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than in pride, and pleasure, and pampering the flesh? How could you make shift to forget your endless life so long? Or to sleep quietly in an unregenerate state? What if you had died before conversion, what think you had become of you, and where had you now been? Do you think that any of those in hell are glad that they were ungodly? Or have now any pleasure in their former merriments and sin? What think you they would do, if it were all to do again ? Do you think, if an angel or saint from heaven should come to decide the controversy between the godly and the wicked, that he would speak against a holy and heavenly life, or plead for a loose and fleshly life? Or which side think you he would take? Did not God know what he did when he made the Scriptures? Is he, or an ungodly scorner to be more regarded? Do you think every man in the world, will not wish at last that he had been a saint, whatever it had cost him ?" Such kind of questions urge the conscience, and much convince.

Direct. XVII. 'Cause them to learn some one most plain and pertinent text, for every great and necessary duty, and against every great and dangerous sin ; and often to repeat them to you.' As Luke xiii. 3. 5. " Except ye repent, ye shall all perish.” John iii. 5. " Except a man be born again of water and the Spirit, he cannot enter into the kingdom of heaven. So Matt. xviii. 3. Rom. viii. 9.. Heb. xii. 14. John iii. 16. Luke xviii. 1. &c. So against lying, swearing, taking God's name in vain, flesh-pleasing, gluttony, pride, and the rest.

Direct. XVIII. ` Drive all your convictions to a resolution of endeavour and amendment, and make them sometimes promise you to do that which you convinced them of;' and sometimes before witnesses. But let it be done with these necessary cautions. 1. That you urge not a promise. in

any doubtful point, or such as you have not first convinced them of. 2. That you urge not a promise in things beyond their present strength : as you must not bid them promise you to believe, or to love God, or to be tenderhearted, or heavenlyminded; but to do those duties which tend to these, as to hear the Word, or read, or pray, or meditate, or keep good company, or avoid temptations, &c. 3. That you be not too often upon this, (or upon one and the same strain in the other methods) lest they take them but for words of course, and custom teach them to contemn them. But seasonably and prudently done their promises will lay a great engagement on thein.

Direct. xix. * Teach them how to pray, by forms or without, as is most suitable to their case and parts : and either yourself, or some that may inform you, should hear them pray sometimes, that you may know their spirit, and how they profit.' Direct. xx.

• Put such books into their hands as are meetest for them, and engage them to read them when they are alone ; and ask them what they understand or remember of them.' And hold them not without necessity so hard to work, as to allow them no time for reading by themselves : but drive them on to work the harder, that they may have some time when their work is done.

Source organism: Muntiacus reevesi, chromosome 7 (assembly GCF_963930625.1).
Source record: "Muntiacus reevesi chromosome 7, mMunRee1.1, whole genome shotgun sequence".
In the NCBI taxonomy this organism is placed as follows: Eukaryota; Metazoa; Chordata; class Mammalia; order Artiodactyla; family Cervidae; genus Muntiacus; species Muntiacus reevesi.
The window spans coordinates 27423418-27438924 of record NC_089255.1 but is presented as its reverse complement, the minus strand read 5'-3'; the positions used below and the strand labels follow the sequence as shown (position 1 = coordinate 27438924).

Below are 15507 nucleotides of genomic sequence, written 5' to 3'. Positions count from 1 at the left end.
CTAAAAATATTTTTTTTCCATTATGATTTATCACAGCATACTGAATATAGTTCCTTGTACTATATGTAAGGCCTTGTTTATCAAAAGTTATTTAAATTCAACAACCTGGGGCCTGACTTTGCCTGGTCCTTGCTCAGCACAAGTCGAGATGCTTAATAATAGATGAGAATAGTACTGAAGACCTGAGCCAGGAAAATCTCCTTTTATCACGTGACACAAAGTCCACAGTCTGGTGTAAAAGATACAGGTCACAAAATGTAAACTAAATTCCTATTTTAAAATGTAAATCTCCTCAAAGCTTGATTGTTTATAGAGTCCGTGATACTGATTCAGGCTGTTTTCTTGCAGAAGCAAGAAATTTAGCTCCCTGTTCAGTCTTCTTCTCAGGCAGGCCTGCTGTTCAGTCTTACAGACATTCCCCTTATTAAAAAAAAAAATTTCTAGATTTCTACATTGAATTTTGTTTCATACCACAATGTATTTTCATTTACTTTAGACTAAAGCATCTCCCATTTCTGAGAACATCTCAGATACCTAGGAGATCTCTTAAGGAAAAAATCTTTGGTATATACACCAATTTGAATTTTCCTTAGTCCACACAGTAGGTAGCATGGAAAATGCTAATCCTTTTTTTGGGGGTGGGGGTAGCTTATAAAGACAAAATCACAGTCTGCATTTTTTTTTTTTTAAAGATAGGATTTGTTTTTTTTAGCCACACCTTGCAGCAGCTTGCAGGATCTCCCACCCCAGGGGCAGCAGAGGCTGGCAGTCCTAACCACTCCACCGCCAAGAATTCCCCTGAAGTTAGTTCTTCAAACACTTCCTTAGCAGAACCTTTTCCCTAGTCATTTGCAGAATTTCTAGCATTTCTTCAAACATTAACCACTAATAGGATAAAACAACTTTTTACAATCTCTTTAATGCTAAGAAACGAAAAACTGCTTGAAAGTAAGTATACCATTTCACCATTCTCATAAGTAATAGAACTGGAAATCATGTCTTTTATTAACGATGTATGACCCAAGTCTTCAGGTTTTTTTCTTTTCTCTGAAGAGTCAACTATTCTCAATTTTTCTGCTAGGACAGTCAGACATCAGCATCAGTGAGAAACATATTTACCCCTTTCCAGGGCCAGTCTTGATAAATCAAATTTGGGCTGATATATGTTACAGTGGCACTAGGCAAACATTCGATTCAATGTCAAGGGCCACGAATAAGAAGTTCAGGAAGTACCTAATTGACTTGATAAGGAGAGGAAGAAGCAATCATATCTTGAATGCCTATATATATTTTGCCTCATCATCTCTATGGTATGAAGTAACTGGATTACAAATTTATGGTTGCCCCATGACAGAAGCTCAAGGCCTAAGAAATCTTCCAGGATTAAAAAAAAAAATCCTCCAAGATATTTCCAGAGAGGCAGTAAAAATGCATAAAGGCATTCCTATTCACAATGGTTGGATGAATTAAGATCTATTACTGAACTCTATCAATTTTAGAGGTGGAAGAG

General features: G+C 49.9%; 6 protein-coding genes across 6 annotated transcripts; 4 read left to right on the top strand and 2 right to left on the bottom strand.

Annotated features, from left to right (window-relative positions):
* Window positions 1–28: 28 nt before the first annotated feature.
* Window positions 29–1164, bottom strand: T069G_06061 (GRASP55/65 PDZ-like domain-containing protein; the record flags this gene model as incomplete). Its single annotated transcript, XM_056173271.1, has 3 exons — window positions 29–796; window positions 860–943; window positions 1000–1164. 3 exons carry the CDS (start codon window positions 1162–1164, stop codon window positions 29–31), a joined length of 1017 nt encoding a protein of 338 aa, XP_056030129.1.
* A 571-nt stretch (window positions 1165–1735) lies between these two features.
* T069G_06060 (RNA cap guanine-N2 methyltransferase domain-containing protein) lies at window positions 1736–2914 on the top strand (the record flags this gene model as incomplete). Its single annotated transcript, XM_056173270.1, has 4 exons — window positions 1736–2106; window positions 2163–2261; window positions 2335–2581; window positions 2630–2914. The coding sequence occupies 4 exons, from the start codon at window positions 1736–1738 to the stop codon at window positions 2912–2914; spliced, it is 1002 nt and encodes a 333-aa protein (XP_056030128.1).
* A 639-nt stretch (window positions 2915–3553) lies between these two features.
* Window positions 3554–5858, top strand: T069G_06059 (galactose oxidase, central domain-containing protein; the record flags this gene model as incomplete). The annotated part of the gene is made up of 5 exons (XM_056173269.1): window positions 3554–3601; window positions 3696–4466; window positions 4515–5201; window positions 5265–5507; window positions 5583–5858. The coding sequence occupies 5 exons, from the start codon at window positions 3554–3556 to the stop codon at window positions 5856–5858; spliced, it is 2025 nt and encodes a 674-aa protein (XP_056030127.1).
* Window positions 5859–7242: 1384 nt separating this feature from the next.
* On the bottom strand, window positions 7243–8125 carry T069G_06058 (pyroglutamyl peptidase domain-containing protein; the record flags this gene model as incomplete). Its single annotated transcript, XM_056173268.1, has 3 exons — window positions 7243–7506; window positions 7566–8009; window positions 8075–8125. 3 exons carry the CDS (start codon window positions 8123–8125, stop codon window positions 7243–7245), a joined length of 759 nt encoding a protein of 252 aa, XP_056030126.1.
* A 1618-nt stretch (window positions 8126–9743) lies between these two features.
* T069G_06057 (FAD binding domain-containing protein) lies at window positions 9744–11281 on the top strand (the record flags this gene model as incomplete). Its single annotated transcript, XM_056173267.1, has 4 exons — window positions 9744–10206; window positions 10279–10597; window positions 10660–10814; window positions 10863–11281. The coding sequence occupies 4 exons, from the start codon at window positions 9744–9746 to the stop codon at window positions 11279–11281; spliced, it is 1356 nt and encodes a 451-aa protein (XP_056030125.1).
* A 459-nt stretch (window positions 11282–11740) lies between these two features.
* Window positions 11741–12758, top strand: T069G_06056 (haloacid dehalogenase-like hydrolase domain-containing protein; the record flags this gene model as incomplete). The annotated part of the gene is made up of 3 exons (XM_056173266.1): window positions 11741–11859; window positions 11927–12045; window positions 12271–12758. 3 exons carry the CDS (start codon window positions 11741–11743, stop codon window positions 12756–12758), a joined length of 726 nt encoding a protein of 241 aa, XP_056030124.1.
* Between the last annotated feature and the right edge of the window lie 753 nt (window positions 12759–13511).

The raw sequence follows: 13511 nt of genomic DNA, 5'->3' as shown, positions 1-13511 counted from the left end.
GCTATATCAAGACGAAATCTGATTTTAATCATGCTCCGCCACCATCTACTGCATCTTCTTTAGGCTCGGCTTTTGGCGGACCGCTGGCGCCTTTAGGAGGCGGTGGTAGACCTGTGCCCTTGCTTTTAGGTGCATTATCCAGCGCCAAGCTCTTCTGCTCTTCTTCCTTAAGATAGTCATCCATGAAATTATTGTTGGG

Direct, XXI. •Cause them to teach one another when they are together.' Let their talk be profitable. Let those that read best, be reading sometimes to the rest, and instructing them, and furthering their edification. Their familiarity might make them very useful to one another.

Direct. xxII. · Tire them not out with too much at once; but give it them as they can receive it.' Narrow-mouthed bottles, must not be filled as wider vessels.

Direct. XXIII. " Labour to make all sweet and pleasant to them: and to that end sometimes mix the reading of some profitable history :' as the “ Book of Martyrs,” and “ Clarke's Martyrology,” and his “ Lives.”

Direct. xxiv. · Lastly, entice them with kindnesses and rewards.' Be kind to your children when they do well, and be as liberal to your servants as your condition will allow you. For this maketh your persons acceptable first, and then your instructions will be much more acceptable. Nature teacheth them to love those that love them, and do them good, and to hearken willingly to those they love. A small gift now and then, might signify much to the further benefit of their souls.

Direct. xxv. If any shall say, that here is so much ado in all these Directions, as that few can follow them ; I entreat them to consult with Christ that died for them, whether souls be not precious, and worth all this ado? And to

consider how small a labour all this is, in comparison of the everlasting end; and to remember, that all is gain and pleasure, and a delight to those that have holy hearts; and to remember, that the effects to the church and kingdom, of such holy government of families, would quite over-compensate all the pains.


Tit. 1. Directions for Prayer in General.